The real impact of relaxing the view that g is a meaningful construct at the biological level, I think, will be in removing an artificial and overly restrictive constraint on researchers’ theorizing. The sense I get, having done some work on executive control, is that g is the 800-pound gorilla in the room: researchers interested in studying the neural bases of intelligence (or related constructs like executive or cognitive control) are always worrying about how their findings relate to g, and how to explain the fact that there might be dissociable neural correlates of different abilities (or even multiple independent contributions to fluid intelligence). To show you that I’m not making this concern up, and that it weighs heavily on many researchers, here’s a quote from the aforementioned and otherwise really excellent NRN paper by Deary et al reviewing recent findings on the neural bases of intelligence:

The neuroscience of intelligence is constrained by — and must explain — the following established facts about cognitive test performance: about half of the variance across varied cognitive tests is contained in general cognitive ability; much less variance is contained within broad domains of capability; there is some variance in specific abilities; and there are distinct ageing patterns for so-called fluid and crystallized aspects of cognitive ability.

The existence of g creates a complicated situation for neuroscience. The fact that g contributes substantial variance to all specific cognitive ability tests is generally thought to indicate that g contributes directly in some way to performance on those tests. That is, when domains of thinking skill (such as executive function and memory) or specific tasks (such as mental arithmetic and non-verbal reasoning on the Raven’s Progressive Matrices test) are studied, neuroscientists are observing brain activity related to g as well as the specific task activities. This undermines the ability to determine localized brain activities that are specific to the task at hand.

I hope I’ve convinced you by this point that the neuroscience of intelligence doesn’t have to explain why half of the variance is contained in general cognitive ability, because there’s no good evidence that there is such a thing as general cognitive ability (except in the descriptive psychometric sense, which carries no biological weight). Relaxing this artificial constraint would allow researchers to get on with the interesting and important business of identifying correlates (and potential causal determinants) of different cognitive abilities without having to worry about the relation of their finding to some Grand Theory of Intelligence. If you believe in g, you’re going to be at a complete loss to explain how researchers can continually identify new biological and genetic correlates of intelligence, and how the effect sizes could be so small (particularly at a genetic level, where no one’s identified a single polymorphism that accounts for more than a fraction of the observable variance in intelligence–the so called problem of “missing heritability”). But once you discard the fiction of g, you can take such findings in stride, and can set about the business of building integrative models that allow for and explicitly model the presence of multiple independent contributions to intelligence. And if studying the brain has taught us anything at all, it’s that the truth is inevitably more complicated than what we’d like to believe.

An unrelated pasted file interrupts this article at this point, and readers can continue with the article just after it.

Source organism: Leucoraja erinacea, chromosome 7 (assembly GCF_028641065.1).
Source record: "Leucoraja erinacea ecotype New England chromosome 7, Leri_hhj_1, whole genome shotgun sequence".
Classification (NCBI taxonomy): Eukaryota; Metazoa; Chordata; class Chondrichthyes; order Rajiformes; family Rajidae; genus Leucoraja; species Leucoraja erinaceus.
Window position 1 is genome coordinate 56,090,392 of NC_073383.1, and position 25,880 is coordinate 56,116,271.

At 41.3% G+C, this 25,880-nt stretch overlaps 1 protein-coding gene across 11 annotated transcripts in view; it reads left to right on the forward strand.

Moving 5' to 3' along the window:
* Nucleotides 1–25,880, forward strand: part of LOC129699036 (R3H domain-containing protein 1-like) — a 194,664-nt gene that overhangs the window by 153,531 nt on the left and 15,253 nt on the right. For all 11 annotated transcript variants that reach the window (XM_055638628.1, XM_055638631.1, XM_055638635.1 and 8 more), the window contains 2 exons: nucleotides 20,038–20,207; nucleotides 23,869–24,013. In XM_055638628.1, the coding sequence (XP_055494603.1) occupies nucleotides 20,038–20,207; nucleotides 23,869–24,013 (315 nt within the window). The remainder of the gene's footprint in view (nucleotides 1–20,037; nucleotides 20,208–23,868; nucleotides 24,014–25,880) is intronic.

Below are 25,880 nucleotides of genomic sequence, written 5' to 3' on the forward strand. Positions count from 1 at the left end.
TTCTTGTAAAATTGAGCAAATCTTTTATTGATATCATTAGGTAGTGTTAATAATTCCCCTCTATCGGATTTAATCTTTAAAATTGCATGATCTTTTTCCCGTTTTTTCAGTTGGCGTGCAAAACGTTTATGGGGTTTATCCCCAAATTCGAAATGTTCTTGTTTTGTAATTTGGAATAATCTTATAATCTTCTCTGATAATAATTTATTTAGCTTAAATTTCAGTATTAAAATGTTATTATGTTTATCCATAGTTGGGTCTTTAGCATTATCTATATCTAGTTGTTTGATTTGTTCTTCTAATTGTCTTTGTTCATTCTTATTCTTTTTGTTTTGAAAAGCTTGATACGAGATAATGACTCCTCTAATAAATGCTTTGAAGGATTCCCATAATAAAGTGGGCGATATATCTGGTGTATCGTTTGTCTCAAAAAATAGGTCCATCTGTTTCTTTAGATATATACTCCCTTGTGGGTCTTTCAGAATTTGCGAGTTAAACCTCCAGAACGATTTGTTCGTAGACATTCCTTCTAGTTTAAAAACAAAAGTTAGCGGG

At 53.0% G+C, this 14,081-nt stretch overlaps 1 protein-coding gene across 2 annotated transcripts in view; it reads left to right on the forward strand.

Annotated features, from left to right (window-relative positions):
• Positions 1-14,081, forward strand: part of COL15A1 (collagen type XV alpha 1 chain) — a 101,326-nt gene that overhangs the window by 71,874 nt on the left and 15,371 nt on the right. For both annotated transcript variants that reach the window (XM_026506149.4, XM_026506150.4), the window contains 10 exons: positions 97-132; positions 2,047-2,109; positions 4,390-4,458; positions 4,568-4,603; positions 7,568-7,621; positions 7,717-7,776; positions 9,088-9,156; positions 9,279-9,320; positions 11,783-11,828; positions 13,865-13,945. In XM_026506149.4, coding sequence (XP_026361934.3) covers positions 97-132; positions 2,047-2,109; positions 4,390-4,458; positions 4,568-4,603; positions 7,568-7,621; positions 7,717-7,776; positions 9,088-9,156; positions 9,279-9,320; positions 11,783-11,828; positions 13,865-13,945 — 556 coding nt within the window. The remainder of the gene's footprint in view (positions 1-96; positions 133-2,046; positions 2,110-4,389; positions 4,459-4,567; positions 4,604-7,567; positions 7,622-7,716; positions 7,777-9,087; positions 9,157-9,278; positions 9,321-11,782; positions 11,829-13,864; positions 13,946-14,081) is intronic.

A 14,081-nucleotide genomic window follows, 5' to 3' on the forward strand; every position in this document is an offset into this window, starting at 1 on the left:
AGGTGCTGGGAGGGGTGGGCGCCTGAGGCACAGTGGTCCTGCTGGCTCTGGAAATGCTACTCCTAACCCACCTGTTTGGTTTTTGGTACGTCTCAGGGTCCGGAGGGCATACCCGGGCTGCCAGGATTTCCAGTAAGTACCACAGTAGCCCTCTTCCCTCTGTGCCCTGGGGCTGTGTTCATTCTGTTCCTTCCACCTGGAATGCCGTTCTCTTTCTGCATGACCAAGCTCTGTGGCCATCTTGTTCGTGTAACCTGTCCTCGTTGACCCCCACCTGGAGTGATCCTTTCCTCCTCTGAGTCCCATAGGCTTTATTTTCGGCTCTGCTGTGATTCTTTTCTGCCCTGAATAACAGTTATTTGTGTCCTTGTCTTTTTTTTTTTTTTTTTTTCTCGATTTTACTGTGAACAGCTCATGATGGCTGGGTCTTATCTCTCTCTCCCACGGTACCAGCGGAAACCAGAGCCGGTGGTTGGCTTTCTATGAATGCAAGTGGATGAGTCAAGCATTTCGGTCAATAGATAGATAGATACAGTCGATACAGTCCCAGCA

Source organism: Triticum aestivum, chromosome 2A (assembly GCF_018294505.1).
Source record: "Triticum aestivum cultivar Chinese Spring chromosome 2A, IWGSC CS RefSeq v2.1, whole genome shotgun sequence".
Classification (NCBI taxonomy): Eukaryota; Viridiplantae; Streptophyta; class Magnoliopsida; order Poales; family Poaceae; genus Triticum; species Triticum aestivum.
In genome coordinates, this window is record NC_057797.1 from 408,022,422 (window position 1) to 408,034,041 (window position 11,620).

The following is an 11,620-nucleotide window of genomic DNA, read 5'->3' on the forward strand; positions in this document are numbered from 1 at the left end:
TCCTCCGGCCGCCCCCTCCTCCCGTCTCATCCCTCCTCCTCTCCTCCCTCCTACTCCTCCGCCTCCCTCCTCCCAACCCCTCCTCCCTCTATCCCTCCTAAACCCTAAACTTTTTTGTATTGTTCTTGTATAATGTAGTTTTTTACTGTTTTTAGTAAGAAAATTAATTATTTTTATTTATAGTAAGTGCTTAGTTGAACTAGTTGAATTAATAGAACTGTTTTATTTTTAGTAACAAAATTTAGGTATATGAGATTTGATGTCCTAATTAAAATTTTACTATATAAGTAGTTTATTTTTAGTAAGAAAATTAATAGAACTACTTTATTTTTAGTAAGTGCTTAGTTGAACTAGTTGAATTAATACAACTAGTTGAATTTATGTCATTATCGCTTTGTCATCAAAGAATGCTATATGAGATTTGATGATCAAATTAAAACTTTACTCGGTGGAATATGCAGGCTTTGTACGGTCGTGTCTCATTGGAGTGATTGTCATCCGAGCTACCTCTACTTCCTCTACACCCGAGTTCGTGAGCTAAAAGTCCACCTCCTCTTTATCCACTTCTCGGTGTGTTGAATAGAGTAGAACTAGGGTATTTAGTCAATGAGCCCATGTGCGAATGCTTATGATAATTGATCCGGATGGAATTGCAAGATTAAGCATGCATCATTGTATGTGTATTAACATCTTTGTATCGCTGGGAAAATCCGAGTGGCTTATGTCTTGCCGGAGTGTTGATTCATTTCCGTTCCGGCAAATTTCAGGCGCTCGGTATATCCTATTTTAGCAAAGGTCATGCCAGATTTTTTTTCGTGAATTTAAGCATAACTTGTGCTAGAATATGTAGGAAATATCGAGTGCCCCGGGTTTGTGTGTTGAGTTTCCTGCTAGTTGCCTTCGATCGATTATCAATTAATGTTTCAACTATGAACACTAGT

functional MRI and the many varieties of reliability

Craig Bennett and Mike Miller have a new paper on the reliability of fMRI. It’s a nice review that I think most people who work with fMRI will want to read. Bennett and Miller discuss a number of issues related to reliability, including why we should care about the reliability of fMRI, what factors influence reliability, how to obtain estimates of fMRI reliability, and what previous studies suggest about the reliability of fMRI. Their bottom line is that the reliability of fMRI often leaves something to be desired:

One thing is abundantly clear: fMRI is an effective research tool that has opened broad new horizons of investigation to scientists around the world. However, the results from fMRI research may be somewhat less reliable than many researchers implicitly believe. While it may be frustrating to know that fMRI results are not perfectly replicable, it is beneficial to take a longer-term view regarding the scientific impact of these studies. In neuroimaging, as in other scientific fields, errors will be made and some results will not replicate.

I think this is a wholly appropriate conclusion, and strongly recommend reading the entire article. Because there’s already a nice write-up of the paper over at Mind Hacks, I’ll content myself to adding a number of points to B&M’s discussion (I talk about some of these same issues in a chapter I wrote with Todd Braver).